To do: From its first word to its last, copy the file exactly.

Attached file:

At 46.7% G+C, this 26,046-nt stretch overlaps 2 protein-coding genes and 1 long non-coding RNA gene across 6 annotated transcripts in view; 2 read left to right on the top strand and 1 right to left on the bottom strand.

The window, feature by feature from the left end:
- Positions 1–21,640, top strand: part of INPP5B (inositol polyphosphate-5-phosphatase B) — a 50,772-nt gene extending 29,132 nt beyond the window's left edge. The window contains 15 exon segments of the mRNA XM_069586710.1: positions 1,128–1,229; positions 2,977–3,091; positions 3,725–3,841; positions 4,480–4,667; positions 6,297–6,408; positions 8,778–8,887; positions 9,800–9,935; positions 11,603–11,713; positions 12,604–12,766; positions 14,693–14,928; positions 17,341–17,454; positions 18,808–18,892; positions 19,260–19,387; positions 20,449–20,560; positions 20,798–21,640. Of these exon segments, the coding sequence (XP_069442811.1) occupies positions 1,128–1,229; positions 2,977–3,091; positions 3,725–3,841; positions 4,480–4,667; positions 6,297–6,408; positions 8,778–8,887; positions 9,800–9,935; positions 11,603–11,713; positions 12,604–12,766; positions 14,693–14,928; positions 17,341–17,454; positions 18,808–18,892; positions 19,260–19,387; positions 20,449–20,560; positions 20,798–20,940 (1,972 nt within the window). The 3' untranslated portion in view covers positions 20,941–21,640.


At 46.7% G+C, this 26,046-nt stretch overlaps 2 protein-coding genes and 1 long non-coding RNA gene across 6 annotated transcripts in view; 2 read left to right on the top strand and 1 right to left on the bottom strand.

The window, feature by feature from the left end:
- Positions 1–21,640, top strand: part of INPP5B (inositol polyphosphate-5-phosphatase B) — a 50,772-nt gene extending 29,132 nt beyond the window's left edge. The window contains 15 exon segments of the mRNA XM_069586710.1: positions 1,128–1,229; positions 2,977–3,091; positions 3,725–3,841; positions 4,480–4,667; positions 6,297–6,408; positions 8,778–8,887; positions 9,800–9,935; positions 11,603–11,713; positions 12,604–12,766; positions 14,693–14,928; positions 17,341–17,454; positions 18,808–18,892; positions 19,260–19,387; positions 20,449–20,560; positions 20,798–21,640. Of these exon segments, the coding sequence (XP_069442811.1) occupies positions 1,128–1,229; positions 2,977–3,091; positions 3,725–3,841; positions 4,480–4,667; positions 6,297–6,408; positions 8,778–8,887; positions 9,800–9,935; positions 11,603–11,713; positions 12,604–12,766; positions 14,693–14,928; positions 17,341–17,454; positions 18,808–18,892; positions 19,260–19,387; positions 20,449–20,560; positions 20,798–20,940 (1,972 nt within the window). The 3' untranslated portion in view covers positions 20,941–21,640.